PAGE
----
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Tuesday, Oct. 13, 2009

Ringo White’s Fabulous Flotsam at Portrait Society

Art Review

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Mike “Ringo” White’s back yard is a hodgepodge, but on the day I visit in mid-September the bees seem happy to be hanging on profuse clumps of purple aster. Having just returned from one of his part-time jobs, White is munching a cold mixture of instant mashed potatoes and beans. He apologizes that the kitchen is a disaster zone, which it is. In fact, everything in his home seems patched together from bits of this and that. It’s a wonderland of chaotic detritus.

And that’s a good thing, because 62-year-old Ringo is king of castoffs. What he hauls home doesn’t end up in the lake or a landfill. Imagine this: art devised from plastic products—cigarette lighters, pencils, pens, etc.—all mixed in with toothbrushes, stones, bottle caps and any other items deemed useable junk. A piece assembled in Florida, his home away from home, features a baby-blue mesh shoe resting on a bed of wildly varied pieces found while beachcombing. The shoe is a delightful, totally off-the-wall touch—or should I say, “off-the-beach”? It says a lot about our throwaway culture. Who wore that shoe? Where’s the mate? When I look at Ringo’s art, I find it difficult to disassociate myself from the people who tossed the trash.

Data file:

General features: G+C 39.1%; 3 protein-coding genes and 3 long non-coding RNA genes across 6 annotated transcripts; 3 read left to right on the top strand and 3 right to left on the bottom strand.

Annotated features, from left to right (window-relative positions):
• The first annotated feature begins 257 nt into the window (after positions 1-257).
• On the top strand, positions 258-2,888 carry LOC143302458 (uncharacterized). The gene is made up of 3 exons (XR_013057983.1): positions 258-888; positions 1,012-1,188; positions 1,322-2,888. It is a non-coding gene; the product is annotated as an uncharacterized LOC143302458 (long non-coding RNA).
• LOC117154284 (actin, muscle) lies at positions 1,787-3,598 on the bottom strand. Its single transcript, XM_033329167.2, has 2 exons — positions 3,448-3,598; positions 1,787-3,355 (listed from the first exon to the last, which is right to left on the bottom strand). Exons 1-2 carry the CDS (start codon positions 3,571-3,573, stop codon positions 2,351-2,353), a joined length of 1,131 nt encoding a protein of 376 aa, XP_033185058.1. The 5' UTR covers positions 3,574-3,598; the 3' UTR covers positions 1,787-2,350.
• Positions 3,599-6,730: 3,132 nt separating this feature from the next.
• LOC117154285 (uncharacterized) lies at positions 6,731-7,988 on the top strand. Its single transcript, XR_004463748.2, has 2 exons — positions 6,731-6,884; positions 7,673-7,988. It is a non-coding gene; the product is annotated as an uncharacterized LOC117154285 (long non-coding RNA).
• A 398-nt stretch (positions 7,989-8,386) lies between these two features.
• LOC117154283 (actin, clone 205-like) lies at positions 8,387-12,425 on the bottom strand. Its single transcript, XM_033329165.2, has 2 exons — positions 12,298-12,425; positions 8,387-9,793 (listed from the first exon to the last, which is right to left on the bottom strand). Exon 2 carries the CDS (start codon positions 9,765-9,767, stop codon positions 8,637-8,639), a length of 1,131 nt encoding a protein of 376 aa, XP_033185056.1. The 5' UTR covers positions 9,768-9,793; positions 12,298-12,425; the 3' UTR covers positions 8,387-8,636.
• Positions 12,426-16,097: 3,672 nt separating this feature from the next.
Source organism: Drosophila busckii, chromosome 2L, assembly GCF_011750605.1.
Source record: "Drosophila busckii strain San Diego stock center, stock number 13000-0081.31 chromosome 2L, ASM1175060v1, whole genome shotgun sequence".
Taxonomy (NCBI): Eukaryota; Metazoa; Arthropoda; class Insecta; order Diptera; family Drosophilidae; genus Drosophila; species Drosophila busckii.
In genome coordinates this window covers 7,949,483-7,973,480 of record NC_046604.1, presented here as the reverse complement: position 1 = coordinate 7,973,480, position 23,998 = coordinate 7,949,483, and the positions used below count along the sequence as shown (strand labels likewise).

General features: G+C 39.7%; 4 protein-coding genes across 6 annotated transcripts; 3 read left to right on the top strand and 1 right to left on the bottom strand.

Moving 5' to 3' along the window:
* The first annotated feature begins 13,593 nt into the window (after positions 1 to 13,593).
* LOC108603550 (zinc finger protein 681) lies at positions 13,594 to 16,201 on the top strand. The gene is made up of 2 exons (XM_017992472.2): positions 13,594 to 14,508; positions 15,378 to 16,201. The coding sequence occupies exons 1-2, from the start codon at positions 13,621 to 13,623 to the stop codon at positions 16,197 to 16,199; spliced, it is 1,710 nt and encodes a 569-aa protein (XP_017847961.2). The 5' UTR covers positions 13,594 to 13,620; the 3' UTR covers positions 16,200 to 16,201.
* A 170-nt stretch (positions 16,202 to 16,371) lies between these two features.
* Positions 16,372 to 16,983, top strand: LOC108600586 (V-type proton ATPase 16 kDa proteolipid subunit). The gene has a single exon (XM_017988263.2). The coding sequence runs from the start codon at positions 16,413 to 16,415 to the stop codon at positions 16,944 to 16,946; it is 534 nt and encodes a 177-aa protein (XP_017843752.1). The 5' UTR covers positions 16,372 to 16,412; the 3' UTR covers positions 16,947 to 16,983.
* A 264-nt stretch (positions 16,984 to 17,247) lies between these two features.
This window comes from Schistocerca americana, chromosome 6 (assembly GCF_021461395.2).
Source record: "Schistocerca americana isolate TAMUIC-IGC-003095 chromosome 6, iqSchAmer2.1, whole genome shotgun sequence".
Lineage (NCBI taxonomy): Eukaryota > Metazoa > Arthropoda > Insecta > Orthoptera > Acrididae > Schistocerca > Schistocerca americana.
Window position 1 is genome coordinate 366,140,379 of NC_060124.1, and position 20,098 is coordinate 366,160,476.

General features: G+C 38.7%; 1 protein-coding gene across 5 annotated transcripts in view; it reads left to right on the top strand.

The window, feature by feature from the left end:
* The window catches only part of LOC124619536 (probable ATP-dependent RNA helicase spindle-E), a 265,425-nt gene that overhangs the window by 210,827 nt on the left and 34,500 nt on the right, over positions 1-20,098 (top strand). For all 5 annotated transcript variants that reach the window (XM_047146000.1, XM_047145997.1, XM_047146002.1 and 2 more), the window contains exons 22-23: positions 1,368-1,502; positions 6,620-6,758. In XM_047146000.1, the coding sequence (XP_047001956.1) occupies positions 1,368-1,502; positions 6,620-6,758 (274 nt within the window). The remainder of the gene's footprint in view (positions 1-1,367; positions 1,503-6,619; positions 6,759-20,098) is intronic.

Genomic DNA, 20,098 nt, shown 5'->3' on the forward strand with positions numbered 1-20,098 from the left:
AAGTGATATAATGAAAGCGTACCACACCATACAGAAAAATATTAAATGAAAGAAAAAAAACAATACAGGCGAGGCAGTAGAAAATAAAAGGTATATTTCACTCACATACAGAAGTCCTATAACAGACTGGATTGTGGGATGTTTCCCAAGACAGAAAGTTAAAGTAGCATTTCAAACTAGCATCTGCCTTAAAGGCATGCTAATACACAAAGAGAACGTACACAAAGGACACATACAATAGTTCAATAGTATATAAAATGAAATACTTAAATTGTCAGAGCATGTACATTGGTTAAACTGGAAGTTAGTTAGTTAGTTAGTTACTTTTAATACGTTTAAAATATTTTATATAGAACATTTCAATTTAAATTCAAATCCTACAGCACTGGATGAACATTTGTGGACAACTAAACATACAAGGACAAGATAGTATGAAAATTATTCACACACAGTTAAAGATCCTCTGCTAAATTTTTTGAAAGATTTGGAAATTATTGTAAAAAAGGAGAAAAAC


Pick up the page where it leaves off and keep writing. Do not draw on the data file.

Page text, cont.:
As we tour his North Avenue home, Ringo chomps a crab apple, plucked a few hours earlier on a bike ride through Riverside Park. He shows me a stack of peach-colored Styrofoam trays, found at McKinley Beach—fodder for a future collage. Our conversation moves on to “self-taught” artists, and he brings forth Miracles of the Spirit, published in 2005, featuring a large color photograph of his work on the cover.

Summer and fall is the time for gathering stuff, he says. The dark of Wisconsin’s winter provides time enough for assembling his finds. You can view the fruits of his labor at the Portrait Society Gallery (207 E. Buffalo St., Suite 526) through Oct. 30. The venue embraces a trio of spaces, so expect additional treats.

As I head down a steep flight of stairs fronting his house on a hill, Ringo waves goodbye with a bag of tomatoes. “The people I do jobs for gave me these,” he says with a laugh. “They’re like a tip.” I notice that North Avenue is adrift in castoffs blowing in the breeze. Who knows, perhaps at least a bit of this or a bit of that will end up in a Ringo White collage.

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